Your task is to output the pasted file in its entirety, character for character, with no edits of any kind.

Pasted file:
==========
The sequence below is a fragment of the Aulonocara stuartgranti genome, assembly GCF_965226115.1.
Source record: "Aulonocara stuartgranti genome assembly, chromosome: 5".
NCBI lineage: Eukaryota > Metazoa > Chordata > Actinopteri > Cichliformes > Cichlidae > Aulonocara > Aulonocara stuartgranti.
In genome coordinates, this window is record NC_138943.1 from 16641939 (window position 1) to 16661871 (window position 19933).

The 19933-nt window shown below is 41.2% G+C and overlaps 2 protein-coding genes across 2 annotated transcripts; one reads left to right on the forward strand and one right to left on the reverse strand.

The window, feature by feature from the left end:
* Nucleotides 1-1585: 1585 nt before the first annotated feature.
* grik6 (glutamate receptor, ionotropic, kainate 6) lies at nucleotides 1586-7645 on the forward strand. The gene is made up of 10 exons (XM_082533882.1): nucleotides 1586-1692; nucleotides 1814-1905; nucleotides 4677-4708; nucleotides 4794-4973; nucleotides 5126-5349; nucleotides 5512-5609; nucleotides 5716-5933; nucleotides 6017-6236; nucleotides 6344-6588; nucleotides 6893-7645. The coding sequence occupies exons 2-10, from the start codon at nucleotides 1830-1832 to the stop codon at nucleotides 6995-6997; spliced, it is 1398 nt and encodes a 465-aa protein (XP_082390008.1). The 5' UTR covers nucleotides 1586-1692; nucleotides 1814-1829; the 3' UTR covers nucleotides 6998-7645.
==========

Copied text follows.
The sequence below is a fragment of the Aulonocara stuartgranti genome, assembly GCF_965226115.1.
Source record: "Aulonocara stuartgranti genome assembly, chromosome: 5".
NCBI lineage: Eukaryota > Metazoa > Chordata > Actinopteri > Cichliformes > Cichlidae > Aulonocara > Aulonocara stuartgranti.
In genome coordinates, this window is record NC_138943.1 from 16641939 (window position 1) to 16661871 (window position 19933).

The 19933-nt window shown below is 41.2% G+C and overlaps 2 protein-coding genes across 2 annotated transcripts; one reads left to right on the forward strand and one right to left on the reverse strand.

The window, feature by feature from the left end:
* Nucleotides 1-1585: 1585 nt before the first annotated feature.
* grik6 (glutamate receptor, ionotropic, kainate 6) lies at nucleotides 1586-7645 on the forward strand. The gene is made up of 10 exons (XM_082533882.1): nucleotides 1586-1692; nucleotides 1814-1905; nucleotides 4677-4708; nucleotides 4794-4973; nucleotides 5126-5349; nucleotides 5512-5609; nucleotides 5716-5933; nucleotides 6017-6236; nucleotides 6344-6588; nucleotides 6893-7645. The coding sequence occupies exons 2-10, from the start codon at nucleotides 1830-1832 to the stop codon at nucleotides 6995-6997; spliced, it is 1398 nt and encodes a 465-aa protein (XP_082390008.1). The 5' UTR covers nucleotides 1586-1692; nucleotides 1814-1829; the 3' UTR covers nucleotides 6998-7645.